Successful Care Plans
It is no surprise that one of the most closely reviewed documents in a nursing home is a resident's clinical record. In 2013, F-279 "Comprehensive Care Plans," was the fifth leading deficiency in the U.S., and a large focus of a formal study conducted by the Office of Inspector General in 2012. Poorly prepared care plans are not only exposing facilities to multiple survey deficiencies, they are used in civil lawsuits. Errors or inconsistencies in a care plan may bolster plaintiffs' claims of negligence or malpractice. Once jurors are shown examples of inaccuracy or incomplete care plans, it is likely they will believe all other allegations of poor quality of care.
The foundation of a good care plan begins with an assessment of the resident. In order to complete the comprehensive assessment, which helps with the building of the care plan, an interdisciplinary team (IDT) should be formed. That team, working alongside the attending physician, resident and the resident's family or legal representative, should develop a plan that includes measurable goals to help staff monitor the resident's progress, as well as ensure the implementation of resident-specific interventions to assist in achieving each goal. Remember, CNAs usually know the resident best, so if they find something that works well with a certain individual, they should share it with the rest of the IDT team.
Highest Functioning Level
An important part of the planning process is the development of a comprehensive care plan that seeks to assist the resident in achieving or maintaining the highest possible level of functioning. Based on the resident's admission assessment, clinical condition, disease processes and other information provided from the healthcare professionals and the resident, the facility must ensure that certain problems and high-risk conditions receive appropriate treatment and services to prevent development or worsening of these conditions. If the condition is clinically unavoidable, it should be documented by the physician as such.
Concise and Precise
Care plans must be thorough, yet brief enough to be useful. Those that are lengthy, difficult to read and are impractical, are the root cause of implementation issues. Care plans should be user-friendly and easy to read, trying best to avoid the use of difficult medical terminology that requires further research. Care plans also need to address key issues in a simple format.
Each resident's care plan should be unique to the individual. The document should not be an automated, computerized version with "canned problems, goals or approaches." A great deal of time may be required to develop the initial care plan, staff should be able to determine which resident's care plan they are reading without looking at the name on it.
Realistic and Achievable
An area commonly cited under F-279, relates to the importance of setting measurable goals to appropriate interventions. Goals must be achievable, but more importantly, they must reflect what is appropriate for a specific resident. If a goal cannot be measured, the progress a resident has made goes unnoticed. This also could cause the resident harm. Similarly, if an intervention is not appropriate, progress cannot be made.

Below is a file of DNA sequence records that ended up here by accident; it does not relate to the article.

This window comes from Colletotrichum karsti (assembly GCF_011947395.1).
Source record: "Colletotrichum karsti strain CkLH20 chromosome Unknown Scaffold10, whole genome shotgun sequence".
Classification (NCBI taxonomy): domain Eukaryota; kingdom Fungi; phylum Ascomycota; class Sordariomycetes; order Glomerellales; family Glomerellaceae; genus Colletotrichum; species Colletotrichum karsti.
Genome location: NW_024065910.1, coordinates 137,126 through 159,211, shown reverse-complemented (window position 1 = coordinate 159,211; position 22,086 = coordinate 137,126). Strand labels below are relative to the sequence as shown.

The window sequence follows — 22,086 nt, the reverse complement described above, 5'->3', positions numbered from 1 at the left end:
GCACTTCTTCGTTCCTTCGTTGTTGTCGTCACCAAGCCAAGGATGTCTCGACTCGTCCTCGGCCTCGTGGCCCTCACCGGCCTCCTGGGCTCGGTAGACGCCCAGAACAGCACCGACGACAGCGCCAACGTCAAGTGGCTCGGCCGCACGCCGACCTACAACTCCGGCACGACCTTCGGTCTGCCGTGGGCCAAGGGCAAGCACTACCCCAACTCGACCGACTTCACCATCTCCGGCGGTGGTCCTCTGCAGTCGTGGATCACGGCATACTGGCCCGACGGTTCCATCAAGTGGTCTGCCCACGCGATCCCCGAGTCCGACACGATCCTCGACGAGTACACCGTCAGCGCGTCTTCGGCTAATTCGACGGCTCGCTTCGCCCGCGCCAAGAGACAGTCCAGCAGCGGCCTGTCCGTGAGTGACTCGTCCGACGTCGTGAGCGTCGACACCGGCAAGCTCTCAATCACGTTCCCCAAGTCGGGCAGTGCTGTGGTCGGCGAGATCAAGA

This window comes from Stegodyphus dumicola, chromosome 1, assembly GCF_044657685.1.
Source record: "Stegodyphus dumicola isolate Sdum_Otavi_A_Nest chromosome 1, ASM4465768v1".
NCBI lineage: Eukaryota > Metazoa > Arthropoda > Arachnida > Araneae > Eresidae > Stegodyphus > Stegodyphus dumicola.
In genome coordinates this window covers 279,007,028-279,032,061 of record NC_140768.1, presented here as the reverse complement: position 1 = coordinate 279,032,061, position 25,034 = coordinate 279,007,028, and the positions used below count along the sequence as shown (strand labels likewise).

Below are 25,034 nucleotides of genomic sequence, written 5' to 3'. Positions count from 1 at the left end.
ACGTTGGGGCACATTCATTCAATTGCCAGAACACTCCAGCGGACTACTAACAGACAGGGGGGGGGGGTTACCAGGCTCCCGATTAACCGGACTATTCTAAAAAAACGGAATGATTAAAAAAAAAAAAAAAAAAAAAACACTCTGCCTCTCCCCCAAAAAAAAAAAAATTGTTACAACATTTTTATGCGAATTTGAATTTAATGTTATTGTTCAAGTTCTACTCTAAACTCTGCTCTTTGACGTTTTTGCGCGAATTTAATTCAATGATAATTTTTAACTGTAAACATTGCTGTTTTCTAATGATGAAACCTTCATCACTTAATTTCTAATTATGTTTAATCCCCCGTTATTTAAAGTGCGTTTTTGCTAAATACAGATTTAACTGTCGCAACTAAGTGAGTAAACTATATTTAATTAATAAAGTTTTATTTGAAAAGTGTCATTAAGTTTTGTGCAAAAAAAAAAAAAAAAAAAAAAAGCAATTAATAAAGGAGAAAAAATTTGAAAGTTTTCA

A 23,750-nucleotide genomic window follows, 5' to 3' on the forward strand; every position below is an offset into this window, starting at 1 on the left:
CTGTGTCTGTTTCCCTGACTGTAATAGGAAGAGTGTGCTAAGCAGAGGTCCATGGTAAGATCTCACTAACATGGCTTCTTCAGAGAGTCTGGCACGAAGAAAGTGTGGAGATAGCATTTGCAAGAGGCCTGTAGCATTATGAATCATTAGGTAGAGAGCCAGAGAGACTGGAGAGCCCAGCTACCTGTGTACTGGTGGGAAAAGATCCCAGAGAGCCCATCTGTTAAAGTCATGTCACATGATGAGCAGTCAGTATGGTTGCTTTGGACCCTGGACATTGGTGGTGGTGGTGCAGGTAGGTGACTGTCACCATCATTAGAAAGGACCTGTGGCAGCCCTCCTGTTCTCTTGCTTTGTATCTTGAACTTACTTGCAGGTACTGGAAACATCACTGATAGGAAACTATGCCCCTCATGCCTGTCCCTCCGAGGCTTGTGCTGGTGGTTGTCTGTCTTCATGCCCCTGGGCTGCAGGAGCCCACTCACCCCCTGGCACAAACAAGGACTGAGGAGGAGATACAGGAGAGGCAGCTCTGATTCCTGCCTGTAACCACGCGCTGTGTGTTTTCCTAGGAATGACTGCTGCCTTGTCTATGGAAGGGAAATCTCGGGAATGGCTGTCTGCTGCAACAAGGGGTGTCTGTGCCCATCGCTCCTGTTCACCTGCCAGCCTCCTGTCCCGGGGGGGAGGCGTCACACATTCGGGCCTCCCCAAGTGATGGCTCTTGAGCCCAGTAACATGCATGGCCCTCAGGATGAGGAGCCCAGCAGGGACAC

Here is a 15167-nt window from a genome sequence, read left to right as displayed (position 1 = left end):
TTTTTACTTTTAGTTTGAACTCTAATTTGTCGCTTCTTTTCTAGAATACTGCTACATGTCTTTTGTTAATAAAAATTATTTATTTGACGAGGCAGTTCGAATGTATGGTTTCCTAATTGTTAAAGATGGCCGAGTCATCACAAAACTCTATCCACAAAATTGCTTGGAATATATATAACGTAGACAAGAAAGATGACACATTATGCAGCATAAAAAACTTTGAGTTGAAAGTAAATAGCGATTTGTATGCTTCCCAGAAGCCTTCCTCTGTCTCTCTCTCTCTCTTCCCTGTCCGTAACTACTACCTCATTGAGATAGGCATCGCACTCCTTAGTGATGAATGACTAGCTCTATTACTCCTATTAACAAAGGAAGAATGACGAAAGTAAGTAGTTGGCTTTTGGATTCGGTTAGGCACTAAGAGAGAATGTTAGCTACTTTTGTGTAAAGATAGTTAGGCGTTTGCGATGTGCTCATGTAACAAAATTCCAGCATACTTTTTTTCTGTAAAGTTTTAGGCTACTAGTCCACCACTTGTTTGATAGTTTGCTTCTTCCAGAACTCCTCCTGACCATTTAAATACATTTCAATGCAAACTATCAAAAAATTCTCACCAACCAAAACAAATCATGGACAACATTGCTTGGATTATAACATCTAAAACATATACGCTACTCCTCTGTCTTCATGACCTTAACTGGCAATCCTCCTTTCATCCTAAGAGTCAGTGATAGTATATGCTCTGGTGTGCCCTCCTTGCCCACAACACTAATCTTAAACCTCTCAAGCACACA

When developing a care plan, strive to outline realistic goals. A realistic goal is one that the resident will be able to meet in a reasonable period of time. If the goals are not working, adapt them. Modify ineffective goals or approaches, as needed. Avoid leaving ineffective information in the care plan indefinitely.
This plan is a key document that should be kept up-to-date at all times. As changes and problems occur, even those considered minor, such as skin tear should be documented. Waiting until a quarterly assessment is due increases the resident's risk of complications, and thereby, the facility's legal exposure. Each time there is a change made on the care plan, proper legal documentation guidelines should be followed, including authenticating and dating the entry. This includes making a new entry, changing or discontinuing an entry.
When temporary or acute problems arise, the facility documents an assessment of the problem and implements a plan. The acute problem can be incorporated into the comprehensive care plan or can be documented on a separate acute/temporary care plan form. Constantly evaluate the care plan to ensure it is working. If an acute care plan is used, the problem, intervention(s) and resolution date should be documented.
If a resident experiences significant change in their condition and needs to have a new MDS completed, make sure the care plan is revised to meet the new level of care. After a hospitalization or a trip to the emergency room, update the resident's care plan, even if a significant change has not occurred. Review the reason why the resident was sent to the hospital.
During your quarterly care plan review, evaluate the resident's progress or decline. Determine if they have met or are making progress toward the goals listed. If the goal or intervention is futile, eliminate it. Then, modify the goals or interventions to be more realistic and achievable for the resident.
Key Components to Success
Supervision, coaching and communication are key components to ensuring your staff understand and deliver the resident care needs as best as possible. Staff must be held accountable for the care plan goals and interventions implemented. It is impossible to implement the care plan goals and interventions if the staff is not willing to or does not have the resources available.
Requiring staff members to use and update care plans daily creates an environment that meets the intent of the federal guidelines, provides the highest quality of care to the residents and protects the facility and staff members from potential liability exposure.